Home' Trinidad and Tobago Guardian : October 17th 2014 Contents A26
Guardian www.guardian.co.tt Friday, October 17, 2014
Probably the most common method of
securing a home and yard in the
Caribbean is for the home owner to
get a dog. Many people love small dogs
especially Pekinese, Pomeranian and terrier
breeds, ascribing to them a high degree of
alertness---plus they like the cuddly look
and feel of these dogs. Certainly the alert-
ness of these breeds is real and they can
be fearless in defending their home.
However, the majority of Caribbean
individuals want large-breed dogs. Their
logic is that the mere size of these dogs
and the deepness of their bark are suffi-
cient to deter any potential intruder.
For many years in the 1970s and 1980s,
the preferred breeds were German Shep-
herd, Doberman Pinscher, and to a lesser
extent, the Labrador. In the 1990s, the
Rottweiler breed became popular. Begin-
ning around 2000, the pit bull became a
Its reputation for fierceness made it
popular, as well as the stories of this
breed being used in dog fights and the
belief that when it bites it does not let go.
It became so popular that breeding was
prolific, causing the price of puppies to
fall. In addition, many cross bred pit bulls
began to be available. With the lower
prices, there was a further spread of the
pit bull breed and many lower-income
people acquired them.
That reputation for fierceness and sto-
ries of unprovoked attacks on both people
and other dogs caused many Caribbean
governments to outlaw the breed and, in
T&T, to impose restrictions.
With the outlawing of pit bulls, the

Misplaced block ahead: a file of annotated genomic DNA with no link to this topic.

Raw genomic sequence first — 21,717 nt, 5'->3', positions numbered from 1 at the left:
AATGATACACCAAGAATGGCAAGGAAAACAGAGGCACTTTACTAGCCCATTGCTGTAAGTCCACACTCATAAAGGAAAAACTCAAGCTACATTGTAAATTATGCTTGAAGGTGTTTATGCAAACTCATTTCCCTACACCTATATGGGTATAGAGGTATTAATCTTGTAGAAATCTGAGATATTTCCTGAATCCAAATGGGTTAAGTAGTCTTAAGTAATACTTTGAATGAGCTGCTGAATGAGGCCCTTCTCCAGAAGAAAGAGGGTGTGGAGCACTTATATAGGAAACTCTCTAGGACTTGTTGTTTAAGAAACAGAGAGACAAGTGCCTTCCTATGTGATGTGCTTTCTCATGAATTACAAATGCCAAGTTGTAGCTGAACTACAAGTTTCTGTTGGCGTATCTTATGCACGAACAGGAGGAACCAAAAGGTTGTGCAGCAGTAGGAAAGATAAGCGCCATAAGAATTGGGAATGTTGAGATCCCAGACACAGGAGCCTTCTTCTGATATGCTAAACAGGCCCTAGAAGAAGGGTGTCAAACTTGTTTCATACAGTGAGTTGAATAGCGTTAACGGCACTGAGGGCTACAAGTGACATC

popularity of Rottweiler and German
Shepherds has risen again and accordingly
There are, however, many people who,
when offered the opportunity to acquire a
pure-bred dog at a low price, do not
question where the dog or puppy came
from and why the price is low. As a
result, the theft of pure-bred puppies is a
In Europe and North America, dogs
often live within the home or apartment
with the owners and are taken for walks
in the evenings and to the park on week-
ends. Indeed, some apartment complexes
advertise themselves as pet-friendly to
encourage dog owners to rent there.
In the Caribbean, however, the prevailing
attitude is that the dog is for outside and
the furthest that it can reach to the inside
of the home is the porch. As a result,
many individuals, upon acquiring a puppy,
immediately place it outside. They may
bring it inside for a short period for the
children to play with but predominantly
the puppy is expected to be outside in the
This attitude is definitely not good for
some breeds of puppies especially Rot-
tweilers, who are susceptible to the Parvo
virus that kills up to 80 per cent of
infected puppies, with the symptoms
including lethargy, severe diarrhoea, fever,
vomiting, loss of appetite and dehydration.
Apart from the health issue however,
leaving young puppies in the yard makes
it very easy for them to be stolen.
A puppy should be kept in an enclosed
space which is cleaned and disinfected
daily, and preferably twice per day. That
enclosed space should be locked to pre-
vent the puppy from wandering out, but,
more importantly, to prevent someone
from easily accessing the puppy.
Some individuals think that simply hav-
ing a kennel and placing a cheap lock
from the hardware is sufficient. That may
be adequate to prevent the opportunistic
thief who is simply walking by and spots
the puppy in the kennel.
Puppies are lovable especially because